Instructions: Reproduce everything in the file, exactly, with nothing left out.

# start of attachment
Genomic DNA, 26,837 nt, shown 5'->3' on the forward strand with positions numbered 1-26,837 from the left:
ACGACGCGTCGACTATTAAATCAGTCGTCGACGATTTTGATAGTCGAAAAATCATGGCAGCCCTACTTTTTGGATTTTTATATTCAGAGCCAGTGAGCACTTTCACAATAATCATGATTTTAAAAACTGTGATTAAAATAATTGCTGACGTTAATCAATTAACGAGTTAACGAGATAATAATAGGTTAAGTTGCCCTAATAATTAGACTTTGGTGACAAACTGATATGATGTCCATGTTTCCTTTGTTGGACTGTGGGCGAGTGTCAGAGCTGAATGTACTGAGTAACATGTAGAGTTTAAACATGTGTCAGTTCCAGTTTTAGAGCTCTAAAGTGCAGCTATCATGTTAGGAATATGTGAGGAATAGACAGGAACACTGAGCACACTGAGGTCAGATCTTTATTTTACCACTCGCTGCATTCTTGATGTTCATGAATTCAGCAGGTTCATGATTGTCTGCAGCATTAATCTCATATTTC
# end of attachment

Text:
Genomic DNA, 26,837 nt, shown 5'->3' on the forward strand with positions numbered 1-26,837 from the left:
ACGACGCGTCGACTATTAAATCAGTCGTCGACGATTTTGATAGTCGAAAAATCATGGCAGCCCTACTTTTTGGATTTTTATATTCAGAGCCAGTGAGCACTTTCACAATAATCATGATTTTAAAAACTGTGATTAAAATAATTGCTGACGTTAATCAATTAACGAGTTAACGAGATAATAATAGGTTAAGTTGCCCTAATAATTAGACTTTGGTGACAAACTGATATGATGTCCATGTTTCCTTTGTTGGACTGTGGGCGAGTGTCAGAGCTGAATGTACTGAGTAACATGTAGAGTTTAAACATGTGTCAGTTCCAGTTTTAGAGCTCTAAAGTGCAGCTATCATGTTAGGAATATGTGAGGAATAGACAGGAACACTGAGCACACTGAGGTCAGATCTTTATTTTACCACTCGCTGCATTCTTGATGTTCATGAATTCAGCAGGTTCATGATTGTCTGCAGCATTAATCTCATATTTC